Fabio Capello puts England's amazing transformation down to one thing - confidence.
Twelve months ago the Three Lions were on their knees. Dumped out of Euro 2008 by Croatia, Steve McClaren was shown the door and a place at the next World Cup in South Africa seemed like a pipe dream.
But the arrival of Capello has led to a complete change in fortunes.
After a series of hesitant friendly performances, England have put together a run of four straight qualifying victories, including revenge over Croatia in Zagreb, to sit proudly at the top of Group Six.
They head to Germany on Wednesday for a friendly in Berlin knowing a place in the world's top 10 has been secured and no one seriously considering World Cup qualification will not be achieved at some point next year.
So, aside from Capello himself, what has changed?
At £6million per annum, the Italian should know. But the answer evaded McClaren for too long and Sven-Goran Eriksson never really got on top of it.
To Capello, it is simple.
''What has changed the most is the confidence of the players,'' he said.
''In my first game against Switzerland in February, I remember we played without confidence. Now I can see it. It is the most important thing.''
So important that Capello will not be tinkering with his established blueprint too much in Berlin, even though the game offers an obvious opportunity for experimentation.
His reasoning is clear enough. Why put at risk everything that has been achieved in 2008 for the sake of something which will not be used when the real action starts again against Ukraine at Wembley in the spring.
''It is very important for me to follow a certain route even though a lot of players are injured,'' he said.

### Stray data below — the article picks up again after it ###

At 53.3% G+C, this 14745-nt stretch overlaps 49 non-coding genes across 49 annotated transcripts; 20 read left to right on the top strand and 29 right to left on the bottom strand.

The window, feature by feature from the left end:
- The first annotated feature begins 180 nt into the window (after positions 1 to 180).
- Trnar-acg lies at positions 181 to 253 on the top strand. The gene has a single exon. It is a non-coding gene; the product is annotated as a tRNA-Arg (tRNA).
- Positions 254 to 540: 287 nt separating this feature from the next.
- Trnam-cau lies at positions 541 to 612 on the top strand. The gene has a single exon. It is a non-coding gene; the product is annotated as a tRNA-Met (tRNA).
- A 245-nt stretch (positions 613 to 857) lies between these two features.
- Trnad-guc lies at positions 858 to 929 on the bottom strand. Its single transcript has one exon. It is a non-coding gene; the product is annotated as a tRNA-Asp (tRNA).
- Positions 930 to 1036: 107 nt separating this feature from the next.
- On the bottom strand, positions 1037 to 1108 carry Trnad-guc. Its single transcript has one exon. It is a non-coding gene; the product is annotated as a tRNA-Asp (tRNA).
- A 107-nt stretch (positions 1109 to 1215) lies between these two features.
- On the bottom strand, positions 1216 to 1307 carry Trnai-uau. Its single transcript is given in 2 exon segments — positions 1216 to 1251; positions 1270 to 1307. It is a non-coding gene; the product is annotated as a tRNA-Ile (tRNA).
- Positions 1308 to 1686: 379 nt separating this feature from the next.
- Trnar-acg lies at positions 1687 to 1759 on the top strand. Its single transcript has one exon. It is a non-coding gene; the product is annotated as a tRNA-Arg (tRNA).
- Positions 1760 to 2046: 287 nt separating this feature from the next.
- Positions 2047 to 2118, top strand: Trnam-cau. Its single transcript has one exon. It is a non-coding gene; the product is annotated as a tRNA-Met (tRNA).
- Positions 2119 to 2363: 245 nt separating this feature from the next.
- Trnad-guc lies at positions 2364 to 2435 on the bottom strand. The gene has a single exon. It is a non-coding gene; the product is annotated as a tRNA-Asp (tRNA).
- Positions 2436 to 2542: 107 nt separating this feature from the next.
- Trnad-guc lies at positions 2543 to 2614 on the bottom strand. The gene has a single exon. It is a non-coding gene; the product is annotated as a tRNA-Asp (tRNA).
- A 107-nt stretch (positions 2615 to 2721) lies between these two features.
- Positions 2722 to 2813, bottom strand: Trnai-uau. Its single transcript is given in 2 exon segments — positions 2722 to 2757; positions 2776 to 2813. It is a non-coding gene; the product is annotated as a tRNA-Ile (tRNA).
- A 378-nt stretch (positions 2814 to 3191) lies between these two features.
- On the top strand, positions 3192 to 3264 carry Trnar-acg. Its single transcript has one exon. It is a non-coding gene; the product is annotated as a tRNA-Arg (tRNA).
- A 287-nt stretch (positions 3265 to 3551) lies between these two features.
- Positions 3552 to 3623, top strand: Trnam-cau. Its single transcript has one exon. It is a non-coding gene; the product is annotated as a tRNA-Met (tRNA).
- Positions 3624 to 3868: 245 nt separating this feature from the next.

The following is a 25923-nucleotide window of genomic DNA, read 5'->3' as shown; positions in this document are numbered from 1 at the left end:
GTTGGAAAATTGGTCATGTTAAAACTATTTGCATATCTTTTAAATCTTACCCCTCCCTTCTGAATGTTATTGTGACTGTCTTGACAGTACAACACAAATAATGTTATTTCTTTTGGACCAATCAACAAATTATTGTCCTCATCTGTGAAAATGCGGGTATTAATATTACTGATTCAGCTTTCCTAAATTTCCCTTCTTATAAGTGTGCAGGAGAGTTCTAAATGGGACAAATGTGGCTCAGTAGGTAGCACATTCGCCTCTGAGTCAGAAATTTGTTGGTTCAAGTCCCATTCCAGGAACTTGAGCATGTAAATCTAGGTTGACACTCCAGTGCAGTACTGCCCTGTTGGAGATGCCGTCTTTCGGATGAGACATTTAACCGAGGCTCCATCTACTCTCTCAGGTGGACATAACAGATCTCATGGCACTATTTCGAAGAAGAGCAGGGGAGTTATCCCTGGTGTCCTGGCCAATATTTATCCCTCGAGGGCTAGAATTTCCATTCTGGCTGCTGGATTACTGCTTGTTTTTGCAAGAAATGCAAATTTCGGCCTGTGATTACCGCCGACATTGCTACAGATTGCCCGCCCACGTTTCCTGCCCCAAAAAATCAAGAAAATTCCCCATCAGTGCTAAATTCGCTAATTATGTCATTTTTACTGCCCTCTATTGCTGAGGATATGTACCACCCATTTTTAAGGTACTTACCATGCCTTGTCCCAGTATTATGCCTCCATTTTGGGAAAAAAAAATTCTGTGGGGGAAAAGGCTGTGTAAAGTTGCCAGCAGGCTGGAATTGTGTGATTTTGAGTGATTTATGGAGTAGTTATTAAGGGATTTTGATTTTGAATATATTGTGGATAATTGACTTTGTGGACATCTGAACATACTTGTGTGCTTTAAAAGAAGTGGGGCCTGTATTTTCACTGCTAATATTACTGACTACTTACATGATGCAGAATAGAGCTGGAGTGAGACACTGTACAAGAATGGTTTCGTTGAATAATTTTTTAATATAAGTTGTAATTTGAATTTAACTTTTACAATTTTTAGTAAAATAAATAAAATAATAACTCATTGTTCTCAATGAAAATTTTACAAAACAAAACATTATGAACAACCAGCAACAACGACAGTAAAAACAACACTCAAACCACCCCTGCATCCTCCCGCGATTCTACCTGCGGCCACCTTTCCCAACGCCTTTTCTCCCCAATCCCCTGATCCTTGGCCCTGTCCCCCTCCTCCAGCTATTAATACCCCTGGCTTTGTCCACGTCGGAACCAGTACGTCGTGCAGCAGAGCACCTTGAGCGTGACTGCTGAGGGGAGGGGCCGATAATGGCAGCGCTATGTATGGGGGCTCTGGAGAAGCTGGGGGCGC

''As a team manager you can work every day. In charge of England I get three days and one game a month.
''Confidence disappears more quickly than it appears so we should keep to the road that has got us results.''
Capello made a point of sitting down with his players prior to that first tentative outing against the Swiss. He wanted to get into their heads and understand the way they worked.
He wanted to unearth their strengths and weaknesses, discuss their fears and hopes. What went wrong under McClaren was never actually mentioned.
''We spoke about mistakes and errors,'' revealed Capello. ''We spoke about the systems. We spoke to remove fear and find confidence.
''English players were excellent with their clubs but they were not the same when they were with their national team. We have worked a lot on that.
''But I never spoke about the past. I have never done that in my life.
''I did not discuss what went wrong. I asked them to forget about the past and just to think about the future.''
Instead, Capello spoke with FA staff at Soho Square and others who had been around the players in order to draw his own conclusions.
The informal chats all came back to the same issue, confidence being drained away by a naked fear of failure.
''I saw all the games on DVD,'' he added. ''I studied them and started to understand why some results happened.
''When they had to get a result in the last game at home against Croatia, there was no confidence at all. The team played with fear.''
In Capello's mind, the recent upturn in results has not erased what went before. He recognised agitation in the stands during difficult moments in that home game with the Swiss and, more recently, in meetings with the Czech Republic and Kazakhstan.
It is why, while Germany, probably Spain and Slovenia are next in line for England, his mind is already starting to focus on that next qualifier against Ukraine on April 1.
''I am very interested to see what happens,'' he said.
''That will be a big test. I want to see whether the fear is still there. I hope it has gone. We have got a lot of points away. We need to get them at home as well.''